Detour to Laurieton on the way back to Port. The beaches in and around this coastal town are usually deserted and the views from the top of North Brother Mountain are worth a look. The Art Deco Plaza Theatre shows art-house movies – Baz Luhrmann’s father was a projectionist here – and Armstrong Oysters sells fat, creamy oysters from a riverside shed. Ocean Drive hugs the coast for the entire 40-kilometre drive back to Port.
Top Port Macquarie restaurants
For seafood: There’s no shortage of fish-and-chip shops in town but the one to visit is Macquarie Seafoods on Clarence Street. While service can be a bit abrupt at times, the fish is fresh and you can opt for grilled rather than fried if that’s your thing. Take it away and find a shady spot with a water view at Town Green.
It might sound touristy but there’s nothing tacky about a plateful of fresh oysters slurped on the floating pontoon of The Big Oyster Seafood & Cafe on Hastings River Drive, especially if they’re washed down with a BYO bottle or two of the local Wicked Elf Pale Ale.
For coffee: If you can’t start your day without a decent cup of coffee, forgo the waterfront cafés and stop in at Social Grounds. There’s no view or fancy fit-out but the coffee is worth the trek. Casualties Espresso, in the old ambulance station on Clarence Street, and The Corner Restaurant (pictured) are both good choices in the heart of town for breakfast, brunch or a light lunch.
For lunch: For a cheap and cheerful lunch (or dinner) with a million-dollar view, you can’t go past the aforementioned Beach House on the edge of Town Green. It’s pretty simple pub grub – sliders, salads, schnitzels and steaks – but there’s nothing between you and the water except a few promenading pelicans. Be warned: it can be a hard place to leave when the sun is shining. Or, nibble on on veal paupiettes or escargot with garlic butter beneath the jacaranda at Little Fish Café & Vineyard and pretend you’re in France – until the kookaburras laugh, that is.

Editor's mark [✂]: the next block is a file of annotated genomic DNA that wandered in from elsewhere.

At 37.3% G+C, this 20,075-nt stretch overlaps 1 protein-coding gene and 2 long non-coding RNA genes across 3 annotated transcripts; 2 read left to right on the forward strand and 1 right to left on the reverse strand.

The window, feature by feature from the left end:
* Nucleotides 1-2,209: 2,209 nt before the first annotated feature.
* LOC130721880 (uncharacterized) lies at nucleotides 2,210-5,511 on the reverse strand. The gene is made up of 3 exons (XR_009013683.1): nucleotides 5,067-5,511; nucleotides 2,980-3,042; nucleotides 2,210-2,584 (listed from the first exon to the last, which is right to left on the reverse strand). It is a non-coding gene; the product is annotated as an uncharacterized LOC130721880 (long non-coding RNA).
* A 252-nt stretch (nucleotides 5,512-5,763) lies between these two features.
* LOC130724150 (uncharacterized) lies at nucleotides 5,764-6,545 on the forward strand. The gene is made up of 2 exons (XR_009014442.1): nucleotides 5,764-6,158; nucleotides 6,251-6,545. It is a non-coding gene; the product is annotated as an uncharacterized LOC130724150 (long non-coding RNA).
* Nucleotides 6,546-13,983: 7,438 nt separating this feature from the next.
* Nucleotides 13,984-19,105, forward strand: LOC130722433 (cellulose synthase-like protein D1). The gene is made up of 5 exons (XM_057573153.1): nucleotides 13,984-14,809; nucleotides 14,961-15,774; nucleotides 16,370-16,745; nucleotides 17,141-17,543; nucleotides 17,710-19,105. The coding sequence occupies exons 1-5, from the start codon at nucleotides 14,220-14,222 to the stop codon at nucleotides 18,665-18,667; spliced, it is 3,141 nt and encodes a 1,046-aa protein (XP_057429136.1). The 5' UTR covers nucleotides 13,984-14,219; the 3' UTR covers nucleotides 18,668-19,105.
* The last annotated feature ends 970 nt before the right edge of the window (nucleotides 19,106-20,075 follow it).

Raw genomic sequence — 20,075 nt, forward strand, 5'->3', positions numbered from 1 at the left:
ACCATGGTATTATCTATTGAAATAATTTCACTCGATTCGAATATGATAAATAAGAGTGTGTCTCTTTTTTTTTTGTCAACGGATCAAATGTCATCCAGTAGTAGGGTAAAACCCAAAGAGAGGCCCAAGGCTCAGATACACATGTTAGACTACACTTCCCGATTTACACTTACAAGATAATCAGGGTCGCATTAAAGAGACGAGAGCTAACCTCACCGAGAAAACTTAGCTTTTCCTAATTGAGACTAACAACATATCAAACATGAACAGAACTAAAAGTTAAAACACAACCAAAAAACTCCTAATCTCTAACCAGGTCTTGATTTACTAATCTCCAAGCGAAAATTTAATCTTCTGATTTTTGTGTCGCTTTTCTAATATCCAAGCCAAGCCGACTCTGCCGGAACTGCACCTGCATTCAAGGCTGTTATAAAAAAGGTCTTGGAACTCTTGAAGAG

For pizza: Craving good Italian pizza? The classic Margherita and Capricciosa at Bar Florian are a cut above the average and the wine list is solid, too.
Port Macquarie Breakwall Holiday Park, between Town Beach and the river, has one of the best locations in town. If you’re not up for camping, the self-contained cabins are great value for families or those wanting something a bit bigger than a hotel room. Most have balconies with water views.
In summer, Macquarie Waters Boutique Apartment Hotel is home to one of the country’s only “dive-in” movie theatres (where you can watch a film from the pool). Another hotel with a view, Rydges Port Macquarie is in a top spot at Town Green. Sister property Sails Resort Port Macquarie by Rydges is a short walk from the centre of town and it’s your best bet if quality pool time is high on your holiday wish list.
Almost all of the hotel rooms and apartments at Mantra the Observatory (pictured) – Port’s most luxurious accommodation – have ocean views. At Sandcastle Apartments, stay during winter and you’ll not only pick up a good deal but you may even see a whale from your balcony.
This article was originally published in 2016 and has been updated.
Top image credit: Port Macquarie Coastal Walk / Destination NSW